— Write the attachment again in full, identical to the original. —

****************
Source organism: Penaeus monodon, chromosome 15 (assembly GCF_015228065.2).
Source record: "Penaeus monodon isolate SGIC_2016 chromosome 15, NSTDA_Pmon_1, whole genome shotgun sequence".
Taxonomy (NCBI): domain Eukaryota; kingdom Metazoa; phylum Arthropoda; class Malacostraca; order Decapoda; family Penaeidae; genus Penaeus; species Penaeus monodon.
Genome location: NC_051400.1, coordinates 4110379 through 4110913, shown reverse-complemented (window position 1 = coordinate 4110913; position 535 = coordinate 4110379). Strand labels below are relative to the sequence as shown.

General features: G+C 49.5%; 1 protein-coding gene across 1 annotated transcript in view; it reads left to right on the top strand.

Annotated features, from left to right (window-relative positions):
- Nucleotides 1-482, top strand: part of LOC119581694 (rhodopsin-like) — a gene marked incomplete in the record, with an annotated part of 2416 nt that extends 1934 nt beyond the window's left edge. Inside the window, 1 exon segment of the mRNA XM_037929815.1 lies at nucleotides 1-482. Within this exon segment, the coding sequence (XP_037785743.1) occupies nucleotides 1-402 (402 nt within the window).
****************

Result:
Source organism: Penaeus monodon, chromosome 15 (assembly GCF_015228065.2).
Source record: "Penaeus monodon isolate SGIC_2016 chromosome 15, NSTDA_Pmon_1, whole genome shotgun sequence".
Taxonomy (NCBI): domain Eukaryota; kingdom Metazoa; phylum Arthropoda; class Malacostraca; order Decapoda; family Penaeidae; genus Penaeus; species Penaeus monodon.
Genome location: NC_051400.1, coordinates 4110379 through 4110913, shown reverse-complemented (window position 1 = coordinate 4110913; position 535 = coordinate 4110379). Strand labels below are relative to the sequence as shown.

General features: G+C 49.5%; 1 protein-coding gene across 1 annotated transcript in view; it reads left to right on the top strand.

Annotated features, from left to right (window-relative positions):
- Nucleotides 1-482, top strand: part of LOC119581694 (rhodopsin-like) — a gene marked incomplete in the record, with an annotated part of 2416 nt that extends 1934 nt beyond the window's left edge. Inside the window, 1 exon segment of the mRNA XM_037929815.1 lies at nucleotides 1-482. Within this exon segment, the coding sequence (XP_037785743.1) occupies nucleotides 1-402 (402 nt within the window).